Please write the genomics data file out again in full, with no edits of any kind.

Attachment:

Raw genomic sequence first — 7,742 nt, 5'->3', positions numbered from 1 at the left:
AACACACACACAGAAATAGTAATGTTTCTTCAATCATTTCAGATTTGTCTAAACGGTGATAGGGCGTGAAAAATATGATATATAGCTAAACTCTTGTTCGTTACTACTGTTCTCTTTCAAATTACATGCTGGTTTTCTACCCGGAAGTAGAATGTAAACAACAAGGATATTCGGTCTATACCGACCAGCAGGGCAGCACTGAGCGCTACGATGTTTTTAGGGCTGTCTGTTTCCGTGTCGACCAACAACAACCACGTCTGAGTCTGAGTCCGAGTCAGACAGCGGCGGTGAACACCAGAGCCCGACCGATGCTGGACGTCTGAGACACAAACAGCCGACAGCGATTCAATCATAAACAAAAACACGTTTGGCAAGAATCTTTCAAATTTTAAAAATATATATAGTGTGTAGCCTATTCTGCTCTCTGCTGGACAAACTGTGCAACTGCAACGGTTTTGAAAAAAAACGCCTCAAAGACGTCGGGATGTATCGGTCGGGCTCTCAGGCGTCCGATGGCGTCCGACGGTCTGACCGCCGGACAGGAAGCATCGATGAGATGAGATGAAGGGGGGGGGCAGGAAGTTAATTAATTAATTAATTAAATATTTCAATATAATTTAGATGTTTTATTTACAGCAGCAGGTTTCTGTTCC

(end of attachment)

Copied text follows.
Raw genomic sequence first — 7,742 nt, 5'->3', positions numbered from 1 at the left:
AACACACACACAGAAATAGTAATGTTTCTTCAATCATTTCAGATTTGTCTAAACGGTGATAGGGCGTGAAAAATATGATATATAGCTAAACTCTTGTTCGTTACTACTGTTCTCTTTCAAATTACATGCTGGTTTTCTACCCGGAAGTAGAATGTAAACAACAAGGATATTCGGTCTATACCGACCAGCAGGGCAGCACTGAGCGCTACGATGTTTTTAGGGCTGTCTGTTTCCGTGTCGACCAACAACAACCACGTCTGAGTCTGAGTCCGAGTCAGACAGCGGCGGTGAACACCAGAGCCCGACCGATGCTGGACGTCTGAGACACAAACAGCCGACAGCGATTCAATCATAAACAAAAACACGTTTGGCAAGAATCTTTCAAATTTTAAAAATATATATAGTGTGTAGCCTATTCTGCTCTCTGCTGGACAAACTGTGCAACTGCAACGGTTTTGAAAAAAAACGCCTCAAAGACGTCGGGATGTATCGGTCGGGCTCTCAGGCGTCCGATGGCGTCCGACGGTCTGACCGCCGGACAGGAAGCATCGATGAGATGAGATGAAGGGGGGGGGCAGGAAGTTAATTAATTAATTAATTAAATATTTCAATATAATTTAGATGTTTTATTTACAGCAGCAGGTTTCTGTTCC